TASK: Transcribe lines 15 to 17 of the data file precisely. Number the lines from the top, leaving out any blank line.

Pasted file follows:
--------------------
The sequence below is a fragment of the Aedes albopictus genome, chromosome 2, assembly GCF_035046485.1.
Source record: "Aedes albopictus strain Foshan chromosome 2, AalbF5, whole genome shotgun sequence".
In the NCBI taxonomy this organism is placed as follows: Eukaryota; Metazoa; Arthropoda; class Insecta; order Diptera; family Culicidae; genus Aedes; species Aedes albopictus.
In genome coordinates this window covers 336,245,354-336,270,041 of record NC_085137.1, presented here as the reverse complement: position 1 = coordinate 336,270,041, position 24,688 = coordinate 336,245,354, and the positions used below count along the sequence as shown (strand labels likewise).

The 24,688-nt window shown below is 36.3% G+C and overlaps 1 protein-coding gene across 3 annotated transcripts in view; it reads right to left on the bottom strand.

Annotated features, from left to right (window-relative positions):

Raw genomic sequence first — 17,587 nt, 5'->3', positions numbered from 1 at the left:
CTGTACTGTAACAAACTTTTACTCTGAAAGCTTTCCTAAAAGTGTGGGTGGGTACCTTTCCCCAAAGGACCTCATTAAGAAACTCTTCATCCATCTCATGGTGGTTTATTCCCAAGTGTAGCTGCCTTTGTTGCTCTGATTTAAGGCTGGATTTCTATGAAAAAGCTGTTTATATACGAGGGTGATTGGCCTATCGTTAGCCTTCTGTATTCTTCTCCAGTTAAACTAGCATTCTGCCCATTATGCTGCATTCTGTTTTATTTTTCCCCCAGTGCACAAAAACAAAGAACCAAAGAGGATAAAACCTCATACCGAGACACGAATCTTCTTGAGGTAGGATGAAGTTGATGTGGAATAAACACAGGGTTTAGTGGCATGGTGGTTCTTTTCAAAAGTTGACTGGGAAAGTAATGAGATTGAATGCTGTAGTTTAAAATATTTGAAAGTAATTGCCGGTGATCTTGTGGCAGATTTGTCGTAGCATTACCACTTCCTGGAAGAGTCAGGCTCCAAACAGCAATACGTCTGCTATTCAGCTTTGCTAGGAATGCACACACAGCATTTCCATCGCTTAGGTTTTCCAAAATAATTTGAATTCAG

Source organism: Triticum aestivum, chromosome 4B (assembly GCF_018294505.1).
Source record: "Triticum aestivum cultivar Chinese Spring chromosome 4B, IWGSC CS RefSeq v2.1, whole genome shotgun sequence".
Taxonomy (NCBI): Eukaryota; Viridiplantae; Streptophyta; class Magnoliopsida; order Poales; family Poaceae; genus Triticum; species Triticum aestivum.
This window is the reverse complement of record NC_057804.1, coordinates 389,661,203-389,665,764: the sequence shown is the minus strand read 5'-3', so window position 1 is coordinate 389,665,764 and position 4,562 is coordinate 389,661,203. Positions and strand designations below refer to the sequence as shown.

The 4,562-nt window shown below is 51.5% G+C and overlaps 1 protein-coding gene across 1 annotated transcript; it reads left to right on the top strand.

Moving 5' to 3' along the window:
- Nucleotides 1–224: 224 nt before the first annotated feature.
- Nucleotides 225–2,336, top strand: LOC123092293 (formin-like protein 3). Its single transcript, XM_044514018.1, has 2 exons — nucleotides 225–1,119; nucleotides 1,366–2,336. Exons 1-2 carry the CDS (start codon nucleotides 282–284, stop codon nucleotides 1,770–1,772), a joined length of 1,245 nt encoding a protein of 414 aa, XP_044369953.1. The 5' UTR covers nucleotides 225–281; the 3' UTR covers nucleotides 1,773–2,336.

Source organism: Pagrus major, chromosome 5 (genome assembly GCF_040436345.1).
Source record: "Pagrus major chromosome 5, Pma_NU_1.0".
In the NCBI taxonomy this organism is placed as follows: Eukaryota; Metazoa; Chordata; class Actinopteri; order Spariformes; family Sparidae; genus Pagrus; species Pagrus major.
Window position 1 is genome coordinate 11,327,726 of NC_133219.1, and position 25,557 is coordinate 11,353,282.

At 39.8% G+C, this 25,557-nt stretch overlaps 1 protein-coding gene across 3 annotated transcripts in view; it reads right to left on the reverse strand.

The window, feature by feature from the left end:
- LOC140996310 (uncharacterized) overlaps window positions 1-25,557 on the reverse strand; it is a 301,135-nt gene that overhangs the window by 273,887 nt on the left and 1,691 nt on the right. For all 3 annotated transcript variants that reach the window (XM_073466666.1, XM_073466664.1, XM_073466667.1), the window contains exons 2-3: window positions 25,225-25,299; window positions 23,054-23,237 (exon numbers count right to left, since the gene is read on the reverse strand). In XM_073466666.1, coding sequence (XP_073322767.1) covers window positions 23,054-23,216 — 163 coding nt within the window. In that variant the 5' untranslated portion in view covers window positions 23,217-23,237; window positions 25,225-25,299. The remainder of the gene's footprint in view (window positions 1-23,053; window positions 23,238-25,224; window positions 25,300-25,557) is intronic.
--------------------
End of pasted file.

- Nucleotides 1–224: 224 nt before the first annotated feature.
- Nucleotides 225–2,336, top strand: LOC123092293 (formin-like protein 3). Its single transcript, XM_044514018.1, has 2 exons — nucleotides 225–1,119; nucleotides 1,366–2,336. Exons 1-2 carry the CDS (start codon nucleotides 282–284, stop codon nucleotides 1,770–1,772), a joined length of 1,245 nt encoding a protein of 414 aa, XP_044369953.1. The 5' UTR covers nucleotides 225–281; the 3' UTR covers nucleotides 1,773–2,336.

Source organism: Pagrus major, chromosome 5 (genome assembly GCF_040436345.1).